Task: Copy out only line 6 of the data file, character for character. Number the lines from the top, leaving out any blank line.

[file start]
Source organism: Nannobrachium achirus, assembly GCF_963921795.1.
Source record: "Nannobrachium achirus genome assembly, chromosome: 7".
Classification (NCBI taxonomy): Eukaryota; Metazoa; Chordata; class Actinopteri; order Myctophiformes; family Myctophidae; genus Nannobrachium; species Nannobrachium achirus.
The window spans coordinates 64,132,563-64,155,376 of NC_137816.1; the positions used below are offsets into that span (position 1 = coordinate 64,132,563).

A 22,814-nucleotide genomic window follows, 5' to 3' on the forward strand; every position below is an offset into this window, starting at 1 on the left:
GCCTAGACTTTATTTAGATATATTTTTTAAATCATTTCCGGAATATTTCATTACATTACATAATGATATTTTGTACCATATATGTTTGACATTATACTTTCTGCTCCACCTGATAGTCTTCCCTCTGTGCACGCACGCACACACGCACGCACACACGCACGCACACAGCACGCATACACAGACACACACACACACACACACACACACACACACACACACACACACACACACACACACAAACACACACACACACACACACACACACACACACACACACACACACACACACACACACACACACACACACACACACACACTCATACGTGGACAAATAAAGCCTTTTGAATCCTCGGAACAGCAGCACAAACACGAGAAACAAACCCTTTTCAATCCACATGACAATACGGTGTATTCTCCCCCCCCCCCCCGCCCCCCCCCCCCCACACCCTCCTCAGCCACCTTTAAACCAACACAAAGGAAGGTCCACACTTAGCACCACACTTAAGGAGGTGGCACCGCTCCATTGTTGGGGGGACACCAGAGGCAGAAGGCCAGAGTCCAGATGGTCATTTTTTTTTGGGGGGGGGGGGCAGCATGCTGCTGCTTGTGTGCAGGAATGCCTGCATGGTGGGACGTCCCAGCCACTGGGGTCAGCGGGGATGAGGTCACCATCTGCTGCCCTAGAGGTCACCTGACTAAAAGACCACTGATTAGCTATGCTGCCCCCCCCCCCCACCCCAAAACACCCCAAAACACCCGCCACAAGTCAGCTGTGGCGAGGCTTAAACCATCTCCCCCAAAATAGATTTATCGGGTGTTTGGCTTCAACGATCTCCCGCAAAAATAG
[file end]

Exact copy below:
GCCTAGACTTTATTTAGATATATTTTTTAAATCATTTCCGGAATATTTCATTACATTACATAATGATATTTTGTACCATATATGTTTGACATTATACTTTCTGCTCCACCTGATAGTCTTCCCTCTGTGCACGCACGCACACACGCACGCACACACGCACGCACACAGCACGCATACACAGACACACACACACACACACACACACACACACACACACACACACACACACACACACACAAACACACACACACACACACACACACACACACACACACACACACACACACACACACACACACACACACACACACACACACTCATACGTGGACAAATAAAGCCTTTTGAATCCTCGGAACAGCAGCACAAACACGAGAAACAAACCCTTTTCAATCCACATGACAATACGGTGTATTCTCCCCCCCCCCCCCGCCCCCCCCCCCCCACACCCTCCTCAGCCACCTTTAAACCAACACAAAGGAAGGTCCACACTTAGCACCACACTTAAGGAGGTGGCACCGCTCCATTGTTGGGGGGACACCAGAGGCAGAAGGCCAGAGTCCAGATGGTCATTTTTTTTTGGGGGGGGGGGGCAGCATGCTGCTGCTTGTGTGCAGGAATGCCTGCATGGTGGGACGTCCCAGCCACTGGGGTCAGCGGGGATGAGGTCACCATCTGCTGCCCTAGAGGTCACCTGACTAAAAGACCACTGATTAGCTATGCTGCCCCCCCCCCCCACCCCAAAACACCCCAAAACACCCGCCACAAGTCAGCTGTGGCGAGGCTTAAACCATCTCCCCCAAAATAGATTTATCGGGTGTTTGGCTTCAACGATCTCCCGCAAAAATAG